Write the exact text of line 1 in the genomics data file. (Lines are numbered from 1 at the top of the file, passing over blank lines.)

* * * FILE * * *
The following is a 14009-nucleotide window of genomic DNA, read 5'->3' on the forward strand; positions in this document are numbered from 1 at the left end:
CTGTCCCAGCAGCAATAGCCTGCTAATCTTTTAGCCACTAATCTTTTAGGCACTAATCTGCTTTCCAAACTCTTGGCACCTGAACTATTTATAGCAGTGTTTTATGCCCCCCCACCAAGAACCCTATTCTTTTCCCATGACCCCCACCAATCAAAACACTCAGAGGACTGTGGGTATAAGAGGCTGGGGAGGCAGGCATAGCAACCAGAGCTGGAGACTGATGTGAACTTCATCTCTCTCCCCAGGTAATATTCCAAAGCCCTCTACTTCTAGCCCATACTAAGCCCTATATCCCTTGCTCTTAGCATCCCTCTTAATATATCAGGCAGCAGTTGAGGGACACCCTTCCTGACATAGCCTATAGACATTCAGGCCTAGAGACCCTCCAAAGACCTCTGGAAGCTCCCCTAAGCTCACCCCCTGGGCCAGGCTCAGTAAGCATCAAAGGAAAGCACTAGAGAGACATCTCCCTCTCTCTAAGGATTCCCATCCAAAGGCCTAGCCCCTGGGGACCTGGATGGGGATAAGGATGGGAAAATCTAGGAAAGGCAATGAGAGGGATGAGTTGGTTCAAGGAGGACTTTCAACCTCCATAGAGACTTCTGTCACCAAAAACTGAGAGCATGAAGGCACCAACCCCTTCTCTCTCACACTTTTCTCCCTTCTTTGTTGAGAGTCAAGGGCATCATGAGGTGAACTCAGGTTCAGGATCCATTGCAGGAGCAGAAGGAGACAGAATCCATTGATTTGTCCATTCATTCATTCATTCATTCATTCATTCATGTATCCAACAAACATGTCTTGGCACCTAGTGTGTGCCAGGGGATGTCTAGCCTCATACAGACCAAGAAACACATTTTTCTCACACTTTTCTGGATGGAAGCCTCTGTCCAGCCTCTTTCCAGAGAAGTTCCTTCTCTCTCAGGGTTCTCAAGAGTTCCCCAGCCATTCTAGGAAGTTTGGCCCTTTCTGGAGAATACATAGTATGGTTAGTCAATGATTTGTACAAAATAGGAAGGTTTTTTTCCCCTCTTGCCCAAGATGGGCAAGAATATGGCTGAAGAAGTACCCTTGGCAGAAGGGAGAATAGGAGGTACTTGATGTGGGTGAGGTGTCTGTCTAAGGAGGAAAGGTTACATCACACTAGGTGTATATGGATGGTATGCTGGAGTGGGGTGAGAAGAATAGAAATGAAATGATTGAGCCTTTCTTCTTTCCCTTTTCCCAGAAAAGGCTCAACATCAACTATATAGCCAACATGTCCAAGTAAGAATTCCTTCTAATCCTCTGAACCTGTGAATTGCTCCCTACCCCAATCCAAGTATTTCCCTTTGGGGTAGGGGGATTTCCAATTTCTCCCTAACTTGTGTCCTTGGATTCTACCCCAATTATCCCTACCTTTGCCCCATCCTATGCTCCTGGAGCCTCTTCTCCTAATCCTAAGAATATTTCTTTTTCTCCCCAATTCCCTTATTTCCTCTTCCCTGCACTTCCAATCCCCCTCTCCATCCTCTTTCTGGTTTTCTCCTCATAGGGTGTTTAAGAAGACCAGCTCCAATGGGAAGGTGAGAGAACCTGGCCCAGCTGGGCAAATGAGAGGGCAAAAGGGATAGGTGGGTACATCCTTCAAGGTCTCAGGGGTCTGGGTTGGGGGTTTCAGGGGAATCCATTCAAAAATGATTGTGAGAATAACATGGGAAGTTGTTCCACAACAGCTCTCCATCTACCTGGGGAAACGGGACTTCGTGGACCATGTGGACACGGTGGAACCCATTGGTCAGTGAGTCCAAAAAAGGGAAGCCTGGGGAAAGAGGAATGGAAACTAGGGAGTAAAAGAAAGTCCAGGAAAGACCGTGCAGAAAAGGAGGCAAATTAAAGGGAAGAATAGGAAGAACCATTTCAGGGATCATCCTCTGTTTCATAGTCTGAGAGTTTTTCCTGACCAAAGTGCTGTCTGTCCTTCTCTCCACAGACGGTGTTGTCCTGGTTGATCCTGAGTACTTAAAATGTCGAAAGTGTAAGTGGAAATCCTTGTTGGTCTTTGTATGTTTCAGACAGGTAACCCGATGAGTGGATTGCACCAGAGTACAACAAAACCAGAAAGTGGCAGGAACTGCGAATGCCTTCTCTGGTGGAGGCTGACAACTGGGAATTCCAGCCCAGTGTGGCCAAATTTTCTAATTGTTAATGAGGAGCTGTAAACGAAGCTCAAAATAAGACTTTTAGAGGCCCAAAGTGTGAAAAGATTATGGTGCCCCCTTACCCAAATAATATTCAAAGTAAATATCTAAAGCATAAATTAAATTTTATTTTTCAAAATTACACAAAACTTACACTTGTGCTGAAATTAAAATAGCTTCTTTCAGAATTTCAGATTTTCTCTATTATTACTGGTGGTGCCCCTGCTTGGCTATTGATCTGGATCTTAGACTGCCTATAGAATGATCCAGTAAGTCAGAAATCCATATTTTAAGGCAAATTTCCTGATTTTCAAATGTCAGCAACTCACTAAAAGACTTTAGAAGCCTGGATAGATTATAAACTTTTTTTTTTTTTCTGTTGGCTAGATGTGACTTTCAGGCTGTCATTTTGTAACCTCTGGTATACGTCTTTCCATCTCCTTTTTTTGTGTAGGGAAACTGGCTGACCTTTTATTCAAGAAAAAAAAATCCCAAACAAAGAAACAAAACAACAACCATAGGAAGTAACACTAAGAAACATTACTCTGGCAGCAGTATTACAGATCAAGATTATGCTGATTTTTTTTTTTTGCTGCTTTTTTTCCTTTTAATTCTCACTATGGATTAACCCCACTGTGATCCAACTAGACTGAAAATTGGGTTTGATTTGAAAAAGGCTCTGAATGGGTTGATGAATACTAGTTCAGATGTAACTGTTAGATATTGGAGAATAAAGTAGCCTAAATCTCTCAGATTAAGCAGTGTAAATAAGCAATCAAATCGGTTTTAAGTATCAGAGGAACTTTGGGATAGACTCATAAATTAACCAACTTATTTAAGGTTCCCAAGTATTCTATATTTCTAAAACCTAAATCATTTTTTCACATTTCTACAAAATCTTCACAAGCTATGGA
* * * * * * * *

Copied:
The following is a 14009-nucleotide window of genomic DNA, read 5'->3' on the forward strand; positions in this document are numbered from 1 at the left end: